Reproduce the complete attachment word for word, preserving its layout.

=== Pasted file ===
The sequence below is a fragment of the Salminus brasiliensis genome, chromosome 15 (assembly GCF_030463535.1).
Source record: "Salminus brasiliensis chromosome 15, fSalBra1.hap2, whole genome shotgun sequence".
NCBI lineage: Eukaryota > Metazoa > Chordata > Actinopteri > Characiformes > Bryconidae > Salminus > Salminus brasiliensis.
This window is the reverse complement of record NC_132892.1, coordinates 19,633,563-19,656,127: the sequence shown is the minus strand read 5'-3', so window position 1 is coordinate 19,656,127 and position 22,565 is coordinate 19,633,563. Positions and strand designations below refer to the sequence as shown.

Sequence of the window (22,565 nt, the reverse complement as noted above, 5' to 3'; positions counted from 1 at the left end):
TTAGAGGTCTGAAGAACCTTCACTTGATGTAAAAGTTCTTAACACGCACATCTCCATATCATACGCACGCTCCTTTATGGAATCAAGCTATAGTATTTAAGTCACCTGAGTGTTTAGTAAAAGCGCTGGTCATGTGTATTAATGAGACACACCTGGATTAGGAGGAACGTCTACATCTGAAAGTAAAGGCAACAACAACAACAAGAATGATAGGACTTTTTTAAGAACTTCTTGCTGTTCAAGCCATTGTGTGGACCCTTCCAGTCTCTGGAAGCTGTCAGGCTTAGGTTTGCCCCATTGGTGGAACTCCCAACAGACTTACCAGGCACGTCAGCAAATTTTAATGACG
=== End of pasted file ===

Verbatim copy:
The sequence below is a fragment of the Salminus brasiliensis genome, chromosome 15 (assembly GCF_030463535.1).
Source record: "Salminus brasiliensis chromosome 15, fSalBra1.hap2, whole genome shotgun sequence".
NCBI lineage: Eukaryota > Metazoa > Chordata > Actinopteri > Characiformes > Bryconidae > Salminus > Salminus brasiliensis.
This window is the reverse complement of record NC_132892.1, coordinates 19,633,563-19,656,127: the sequence shown is the minus strand read 5'-3', so window position 1 is coordinate 19,656,127 and position 22,565 is coordinate 19,633,563. Positions and strand designations below refer to the sequence as shown.

Sequence of the window (22,565 nt, the reverse complement as noted above, 5' to 3'; positions counted from 1 at the left end):
TTAGAGGTCTGAAGAACCTTCACTTGATGTAAAAGTTCTTAACACGCACATCTCCATATCATACGCACGCTCCTTTATGGAATCAAGCTATAGTATTTAAGTCACCTGAGTGTTTAGTAAAAGCGCTGGTCATGTGTATTAATGAGACACACCTGGATTAGGAGGAACGTCTACATCTGAAAGTAAAGGCAACAACAACAACAAGAATGATAGGACTTTTTTAAGAACTTCTTGCTGTTCAAGCCATTGTGTGGACCCTTCCAGTCTCTGGAAGCTGTCAGGCTTAGGTTTGCCCCATTGGTGGAACTCCCAACAGACTTACCAGGCACGTCAGCAAATTTTAATGACG